I use what amounts to a dummy Google ID to post on sites like this, but I never use the associated email address, and I don't do anything within it that I don't expect to be public. Posts like this are meant for public consumption, so it's okay for me by my own standards. Only you can decide how far you are willing to go, or not go.

      When I am about to make a post, I kill all cookies (to deny Google the ability to read anything from any cookies that may have been set since the last deletion at the moment I sign in), then sign in (which will set new cookies), write the post, and again kill the cookies. Yes, I do have to sign in each and every time I write a post, but this isn't a post about convenience... it's about privacy. Use a password manager to lessen the stress on yourself, and make sure its store is well encrypted.

      My dynamic IP from my ISP assures that I won't be using the same IP addy two days in a row, and I live near a large city and I use a large regional ISP, so the pool from which the IPs are drawn is large. That stops the two most common and pervasive forms of tracking... but the bad guys are always coming up with more. You can read it if you search browser fingerprinting, and not all of it can be properly mitigated if you're not using TOR (and even then it breaks some sites), but just by blocking the stuff in this post, you stop the biggest majority of it.

      1. Anonymous Coward
        Anonymous Coward

        Re: The 'Shadow Profile' Economy

        > I use what amounts to a dummy Google ID

        Your fergetting too very your spelling plus text caydense so as to fúl the authors identifying algos .. ;)

      2. Ian Michael Gumby

        @Updraft ... Re: The 'Shadow Profile' Economy

        What about the average Joe who doesn't have a FB account, so never opted-in yet visits a site that runs FB javascript code? FB is slurping that data. Of course they probably pay the site to use their stuff and are therefore a 'partner' and thus you've agreed to it if there is a ToS for the site. For others. probably not.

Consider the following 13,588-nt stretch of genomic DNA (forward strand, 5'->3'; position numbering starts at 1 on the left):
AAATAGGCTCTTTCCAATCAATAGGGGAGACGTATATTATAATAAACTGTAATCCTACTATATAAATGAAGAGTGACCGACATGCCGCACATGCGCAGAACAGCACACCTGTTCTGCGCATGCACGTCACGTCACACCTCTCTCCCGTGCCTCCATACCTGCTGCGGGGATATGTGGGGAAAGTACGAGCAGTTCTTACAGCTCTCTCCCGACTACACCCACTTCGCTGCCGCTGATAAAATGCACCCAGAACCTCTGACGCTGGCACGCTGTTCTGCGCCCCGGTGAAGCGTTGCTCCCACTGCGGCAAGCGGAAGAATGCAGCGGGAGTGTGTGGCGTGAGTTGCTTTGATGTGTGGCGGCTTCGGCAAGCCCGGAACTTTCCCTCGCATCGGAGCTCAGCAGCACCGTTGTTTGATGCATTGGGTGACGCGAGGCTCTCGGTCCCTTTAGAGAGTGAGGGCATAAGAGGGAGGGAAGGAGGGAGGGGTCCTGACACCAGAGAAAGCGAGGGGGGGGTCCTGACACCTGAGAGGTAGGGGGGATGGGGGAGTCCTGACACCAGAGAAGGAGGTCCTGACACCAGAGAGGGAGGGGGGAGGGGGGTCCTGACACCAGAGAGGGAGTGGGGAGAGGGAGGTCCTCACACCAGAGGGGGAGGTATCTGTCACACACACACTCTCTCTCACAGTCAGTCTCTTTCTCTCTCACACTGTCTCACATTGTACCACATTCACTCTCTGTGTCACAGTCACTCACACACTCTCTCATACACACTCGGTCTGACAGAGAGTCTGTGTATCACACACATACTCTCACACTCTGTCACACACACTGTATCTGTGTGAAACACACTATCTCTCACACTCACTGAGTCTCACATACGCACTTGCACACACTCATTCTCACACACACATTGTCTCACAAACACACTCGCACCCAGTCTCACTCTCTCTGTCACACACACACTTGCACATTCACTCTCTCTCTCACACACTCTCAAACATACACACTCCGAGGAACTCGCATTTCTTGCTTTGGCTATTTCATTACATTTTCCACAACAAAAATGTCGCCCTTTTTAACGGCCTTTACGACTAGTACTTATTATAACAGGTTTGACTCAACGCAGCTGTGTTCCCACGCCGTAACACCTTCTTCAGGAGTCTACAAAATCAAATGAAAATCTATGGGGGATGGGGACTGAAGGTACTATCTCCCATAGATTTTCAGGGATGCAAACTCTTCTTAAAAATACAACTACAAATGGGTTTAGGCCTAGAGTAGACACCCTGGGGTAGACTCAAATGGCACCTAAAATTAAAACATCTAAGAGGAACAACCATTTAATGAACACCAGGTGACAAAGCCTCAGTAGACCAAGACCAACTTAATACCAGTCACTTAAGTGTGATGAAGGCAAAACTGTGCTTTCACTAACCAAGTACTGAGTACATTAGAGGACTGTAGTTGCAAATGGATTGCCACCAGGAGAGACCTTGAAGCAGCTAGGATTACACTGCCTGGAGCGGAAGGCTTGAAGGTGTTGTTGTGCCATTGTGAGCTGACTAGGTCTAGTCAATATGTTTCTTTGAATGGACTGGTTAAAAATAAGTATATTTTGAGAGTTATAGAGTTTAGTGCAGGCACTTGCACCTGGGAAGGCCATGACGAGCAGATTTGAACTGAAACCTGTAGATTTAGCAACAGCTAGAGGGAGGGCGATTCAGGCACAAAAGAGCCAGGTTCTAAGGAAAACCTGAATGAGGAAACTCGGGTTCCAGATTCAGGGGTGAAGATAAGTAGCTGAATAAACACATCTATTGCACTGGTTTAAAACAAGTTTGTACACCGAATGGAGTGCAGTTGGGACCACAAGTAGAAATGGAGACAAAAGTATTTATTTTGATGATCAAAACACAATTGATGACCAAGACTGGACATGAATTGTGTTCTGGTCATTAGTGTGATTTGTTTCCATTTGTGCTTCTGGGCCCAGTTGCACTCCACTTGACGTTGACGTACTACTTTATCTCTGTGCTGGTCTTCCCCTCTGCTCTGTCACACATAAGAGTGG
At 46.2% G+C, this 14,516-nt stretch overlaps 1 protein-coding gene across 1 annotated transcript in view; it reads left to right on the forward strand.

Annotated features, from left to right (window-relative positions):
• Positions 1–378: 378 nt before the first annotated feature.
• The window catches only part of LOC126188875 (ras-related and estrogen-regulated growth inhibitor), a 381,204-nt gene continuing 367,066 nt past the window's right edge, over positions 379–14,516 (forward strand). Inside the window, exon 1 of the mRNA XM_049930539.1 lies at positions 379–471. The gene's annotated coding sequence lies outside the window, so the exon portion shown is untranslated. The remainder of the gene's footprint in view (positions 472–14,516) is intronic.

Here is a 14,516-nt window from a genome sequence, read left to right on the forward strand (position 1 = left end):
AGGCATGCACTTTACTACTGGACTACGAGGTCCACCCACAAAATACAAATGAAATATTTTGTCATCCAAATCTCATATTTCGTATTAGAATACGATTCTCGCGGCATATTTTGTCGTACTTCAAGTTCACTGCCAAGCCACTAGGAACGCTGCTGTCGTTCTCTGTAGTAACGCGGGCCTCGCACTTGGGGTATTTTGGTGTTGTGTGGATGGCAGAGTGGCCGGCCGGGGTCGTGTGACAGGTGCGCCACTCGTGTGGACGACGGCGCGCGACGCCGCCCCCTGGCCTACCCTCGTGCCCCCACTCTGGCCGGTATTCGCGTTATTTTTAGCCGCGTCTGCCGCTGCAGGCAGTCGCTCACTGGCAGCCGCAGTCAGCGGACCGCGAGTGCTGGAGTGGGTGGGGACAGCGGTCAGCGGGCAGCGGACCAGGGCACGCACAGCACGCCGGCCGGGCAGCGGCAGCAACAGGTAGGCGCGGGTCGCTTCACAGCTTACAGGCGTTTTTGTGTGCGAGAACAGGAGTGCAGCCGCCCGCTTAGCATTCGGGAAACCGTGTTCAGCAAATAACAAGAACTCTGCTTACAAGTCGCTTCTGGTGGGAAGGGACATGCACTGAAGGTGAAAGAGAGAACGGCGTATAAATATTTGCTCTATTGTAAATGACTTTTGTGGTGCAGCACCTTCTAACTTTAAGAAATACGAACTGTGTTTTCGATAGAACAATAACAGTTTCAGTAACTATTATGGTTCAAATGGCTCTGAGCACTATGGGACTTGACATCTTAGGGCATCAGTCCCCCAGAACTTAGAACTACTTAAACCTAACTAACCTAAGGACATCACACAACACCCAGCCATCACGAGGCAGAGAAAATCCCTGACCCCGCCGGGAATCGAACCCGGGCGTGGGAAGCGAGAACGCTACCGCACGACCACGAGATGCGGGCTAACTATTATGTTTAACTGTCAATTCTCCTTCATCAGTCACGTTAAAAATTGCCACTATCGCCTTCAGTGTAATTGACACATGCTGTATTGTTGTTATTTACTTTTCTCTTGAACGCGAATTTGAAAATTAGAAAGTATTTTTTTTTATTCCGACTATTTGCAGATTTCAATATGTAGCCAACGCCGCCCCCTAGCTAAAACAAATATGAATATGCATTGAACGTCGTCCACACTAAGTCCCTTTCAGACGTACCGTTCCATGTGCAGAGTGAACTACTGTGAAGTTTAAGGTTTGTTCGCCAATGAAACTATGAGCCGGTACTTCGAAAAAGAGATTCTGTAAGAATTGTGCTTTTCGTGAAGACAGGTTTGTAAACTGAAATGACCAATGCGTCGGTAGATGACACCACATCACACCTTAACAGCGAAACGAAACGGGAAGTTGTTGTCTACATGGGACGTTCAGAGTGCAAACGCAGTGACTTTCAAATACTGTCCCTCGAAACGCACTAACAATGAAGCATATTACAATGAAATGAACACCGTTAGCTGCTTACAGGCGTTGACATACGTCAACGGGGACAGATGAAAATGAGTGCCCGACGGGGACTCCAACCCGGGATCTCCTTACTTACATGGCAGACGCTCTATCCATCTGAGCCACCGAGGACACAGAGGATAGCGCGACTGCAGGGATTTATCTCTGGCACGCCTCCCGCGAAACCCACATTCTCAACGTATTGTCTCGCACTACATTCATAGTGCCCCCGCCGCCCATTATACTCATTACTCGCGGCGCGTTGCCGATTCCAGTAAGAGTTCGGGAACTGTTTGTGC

Which also begs the question... El Reg, why do you use Google Analytics on your site? Google Tag Services?

        Its the same thing... FB, Google slurp data from other websites on people who may or may not have an account thus no consent.

        How is that going to survive a privacy challeng in the EU?

        The Bomb Blast icon is for the idea that EU privacy laws are going to impact many companies in unsuspecting ways...

    4. Anonymous Coward
      Anonymous Coward


      "There's no way! Everyone is being tokenized all the time, and that activity is then tracked / traded / shared and leaked!"

      Well, there is definitely a way: block Facebook entirely. For example using a plugin or blacklisting it in your browser.

      The only reason they can shadow track you is because your browser contacts Facebook to pick up any left over data (or to sent confirmations). But if you have their servers fully blocked then this won't happen which means there's no way left for them to track you other than actually going over the webserver logfiles.

      This is also the reason why I have blacklisted in my browser.

      Which is my comment: I think it's a bit weird how everyone is now getting highly upset over Facebook and demanding action and what more, while totally ignoring the stuff Google does. That Google analytics tool for example isn't just something to make things easier on website owners you know. It makes your browser execute a piece of Javascript code which tells it to phone straight home to Google, that's how it manages to keep track of you. (note: which is why it's blacklisted in my browser).

      But do you really believe that only the website owner is going to be using that data? ;)

      Facebook is only the tip of the digital iceberg.

    5. Zippy's Sausage Factory
      Black Helicopters

      Re: The 'Shadow Profile' Economy

      So how are ex-users / non-users Facebook supposed to Opt-Out?

      There's no way!

      This is why I have about seven browsers installed. I have Firefox installed just for Facebook. Nothing else. For main browsing, Pale Moon and all facebook cookies are blocked. For Google Drive etc, Chrome.

      Paranoid, moi? Why, who's asking?

    6. Anonymous Coward
      Anonymous Coward

      Facebook Secretly Deletes Some of Zuckerberg’s Private Messages

      The Daily Beast is reporting that a bunch of Zuck's private messages have been deleted ahead of Congressional investigations in the name of "corporate security".

    7. BillG

      Re: The 'Shadow Profile' Economy

      It's easy. Just don't use Facebook, block 3rd party cookies, and


    8. Anonymous Coward